There has been quite a lot of talk about Intel (INTC -0.62%) potentially supplying stand-alone cellular modems to Apple (AAPL 0.02%) for some of its iPhones. However, to date, every iPhone that Apple ships features a modem designed by Qualcomm (QCOM 0.30%).

This isn't a surprise given that Qualcomm is often several steps ahead of Intel when it comes to cellular modems. Qualcomm's most recent announcement of its X16 LTE modem built on a modern FinFET manufacturing technology only served to solidify the lead it has over Intel and, indeed, the rest of the industry.

At a glance, it looks as though given Qualcomm's commanding technological lead, Intel might not have a chance of winning the Apple modem spot. However, before completely writing Intel off as a potential Apple modem supplier, I think it will be worth watching what the company announces at Mobile World Congress later this month.

What do we need to see?
Although Intel has said that it is significantly cutting spending in phones and tablets, it's actually slightly increasing its investments in stand-alone modems. To date, these investments have not borne much fruit, with the company routinely promising "LTE modem ramps" that never materialize.

This, in my view, is largely due to the fact that the company's products haven't been competitive and, worse of all, have gotten less competitive with time. Intel's current XMM 7260 product is several generations behind and the XMM 7360 part that it was sampling to customers at the end of 2015 is also woefully off the mark.

At Mobile World Congress, I would like to see Intel talk about a couple of things:

  1. When will we see a stand-alone modem implemented in the company's 14-nanometer FinFET process with? Qualcomm is already sampling such a modem to customers now.
  2. When will we see Intel integrate the CDMA assets that it acquired from VIA Telecom last year?

The answer to the first question is important because in order for Intel to be competitive, it needs to have a power/performance-competitive stand-alone modem built on its 14-nanometer technology for a very high-volume ramp to intercept the iPhone 7s.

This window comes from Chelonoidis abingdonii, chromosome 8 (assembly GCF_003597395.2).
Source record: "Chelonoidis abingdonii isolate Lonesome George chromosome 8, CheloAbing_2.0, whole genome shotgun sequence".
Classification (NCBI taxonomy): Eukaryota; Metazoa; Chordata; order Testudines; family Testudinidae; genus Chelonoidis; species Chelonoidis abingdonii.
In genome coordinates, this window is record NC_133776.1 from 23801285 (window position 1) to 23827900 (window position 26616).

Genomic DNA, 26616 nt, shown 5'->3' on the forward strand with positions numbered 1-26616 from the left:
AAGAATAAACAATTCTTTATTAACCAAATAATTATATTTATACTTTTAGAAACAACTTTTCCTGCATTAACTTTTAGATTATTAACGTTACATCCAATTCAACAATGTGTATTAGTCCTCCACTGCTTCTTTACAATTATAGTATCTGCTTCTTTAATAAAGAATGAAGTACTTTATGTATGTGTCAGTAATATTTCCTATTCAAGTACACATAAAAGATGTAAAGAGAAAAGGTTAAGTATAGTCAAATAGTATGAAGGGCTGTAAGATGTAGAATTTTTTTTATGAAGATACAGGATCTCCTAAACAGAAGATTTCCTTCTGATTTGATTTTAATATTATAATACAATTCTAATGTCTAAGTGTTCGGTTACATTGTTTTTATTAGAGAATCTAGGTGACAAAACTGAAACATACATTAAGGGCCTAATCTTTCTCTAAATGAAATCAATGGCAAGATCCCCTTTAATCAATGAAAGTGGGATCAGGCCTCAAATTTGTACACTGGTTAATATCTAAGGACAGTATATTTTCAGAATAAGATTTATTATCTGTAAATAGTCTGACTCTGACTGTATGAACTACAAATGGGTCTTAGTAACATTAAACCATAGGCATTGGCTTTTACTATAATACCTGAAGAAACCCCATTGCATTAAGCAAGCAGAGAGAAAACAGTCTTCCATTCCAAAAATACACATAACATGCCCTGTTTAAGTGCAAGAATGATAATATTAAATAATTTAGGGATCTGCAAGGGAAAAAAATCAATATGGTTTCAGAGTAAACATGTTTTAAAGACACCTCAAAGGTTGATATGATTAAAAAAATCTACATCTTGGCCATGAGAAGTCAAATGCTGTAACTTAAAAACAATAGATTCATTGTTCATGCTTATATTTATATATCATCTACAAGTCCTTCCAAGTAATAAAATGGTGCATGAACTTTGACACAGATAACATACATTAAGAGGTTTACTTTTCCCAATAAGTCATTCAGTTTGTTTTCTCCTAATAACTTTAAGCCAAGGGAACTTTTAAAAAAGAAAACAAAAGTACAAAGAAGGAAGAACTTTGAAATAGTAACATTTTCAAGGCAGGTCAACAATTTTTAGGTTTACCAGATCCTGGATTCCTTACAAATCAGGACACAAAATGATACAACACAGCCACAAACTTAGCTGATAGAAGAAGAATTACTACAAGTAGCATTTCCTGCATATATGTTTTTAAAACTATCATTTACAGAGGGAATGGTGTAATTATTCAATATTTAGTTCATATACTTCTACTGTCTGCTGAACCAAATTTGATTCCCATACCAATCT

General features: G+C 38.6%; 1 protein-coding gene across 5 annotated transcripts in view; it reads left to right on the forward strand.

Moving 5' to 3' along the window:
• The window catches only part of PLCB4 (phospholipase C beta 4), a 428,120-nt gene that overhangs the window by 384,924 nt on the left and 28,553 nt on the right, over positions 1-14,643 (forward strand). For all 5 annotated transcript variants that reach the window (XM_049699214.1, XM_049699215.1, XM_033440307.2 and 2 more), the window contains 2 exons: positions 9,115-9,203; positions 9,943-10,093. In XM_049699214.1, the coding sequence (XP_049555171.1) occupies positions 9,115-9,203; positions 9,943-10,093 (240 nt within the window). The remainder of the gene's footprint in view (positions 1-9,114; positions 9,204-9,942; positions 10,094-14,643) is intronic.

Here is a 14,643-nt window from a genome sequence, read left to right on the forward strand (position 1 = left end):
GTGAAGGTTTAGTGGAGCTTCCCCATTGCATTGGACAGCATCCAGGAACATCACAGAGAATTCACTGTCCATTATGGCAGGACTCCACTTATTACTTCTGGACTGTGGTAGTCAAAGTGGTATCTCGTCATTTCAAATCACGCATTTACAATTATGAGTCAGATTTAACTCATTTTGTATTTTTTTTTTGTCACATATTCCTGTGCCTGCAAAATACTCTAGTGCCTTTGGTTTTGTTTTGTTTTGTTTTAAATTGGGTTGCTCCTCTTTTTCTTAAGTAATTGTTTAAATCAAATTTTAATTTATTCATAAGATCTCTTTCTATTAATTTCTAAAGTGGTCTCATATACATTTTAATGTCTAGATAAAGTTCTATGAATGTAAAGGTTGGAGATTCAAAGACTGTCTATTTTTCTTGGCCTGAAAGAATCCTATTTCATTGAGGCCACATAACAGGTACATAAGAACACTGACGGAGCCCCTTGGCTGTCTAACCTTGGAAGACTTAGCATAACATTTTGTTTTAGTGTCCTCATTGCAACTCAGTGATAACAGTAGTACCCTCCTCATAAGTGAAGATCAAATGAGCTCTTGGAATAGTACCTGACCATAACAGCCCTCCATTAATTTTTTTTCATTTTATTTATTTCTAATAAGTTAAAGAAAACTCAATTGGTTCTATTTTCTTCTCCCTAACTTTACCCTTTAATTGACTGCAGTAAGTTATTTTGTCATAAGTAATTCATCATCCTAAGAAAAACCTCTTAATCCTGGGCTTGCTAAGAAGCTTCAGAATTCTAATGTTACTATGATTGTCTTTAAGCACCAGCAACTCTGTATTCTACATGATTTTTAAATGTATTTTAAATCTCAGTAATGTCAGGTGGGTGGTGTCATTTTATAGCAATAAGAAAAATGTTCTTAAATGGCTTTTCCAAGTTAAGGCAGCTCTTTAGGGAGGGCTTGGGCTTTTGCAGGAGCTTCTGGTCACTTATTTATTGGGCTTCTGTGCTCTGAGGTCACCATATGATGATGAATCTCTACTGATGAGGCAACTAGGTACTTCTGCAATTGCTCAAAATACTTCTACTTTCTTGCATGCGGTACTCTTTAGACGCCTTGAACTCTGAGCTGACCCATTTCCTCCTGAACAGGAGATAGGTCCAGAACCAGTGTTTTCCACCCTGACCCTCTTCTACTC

The answer to the second question is also of critical importance. If Intel is able to integrate CDMA into the XMM 7460 (the follow-on to this year's XMM 7360), then this would help Intel immensely in trying to win a future flagship iPhone. In fact, given that Apple seems to be moving toward having a single iPhone SKU for all regions/carriers, CDMA support is likely a must-have for a flagship iPhone.

If Intel can't catch up, then it's toast in the stand-alone modem department
Intel seems to be trying extremely hard to be able to win Apple, but so far, its teams have not been able to deliver the goods. I am sure that Apple would love to have a second source for such a critical component, and I doubt that Apple is all that thrilled to be funding Qualcomm, which works hard to enable direct competitors to Apple's bread-and-butter iPhone business.

However, if Intel doesn't catch up soon, then I fear that the gap between what Intel can do and what Qualcomm is able to do will simply become too wide. In that case, Intel shouldn't even bother and should just shutter its mobile/cellular efforts entirely as they're likely not cheap.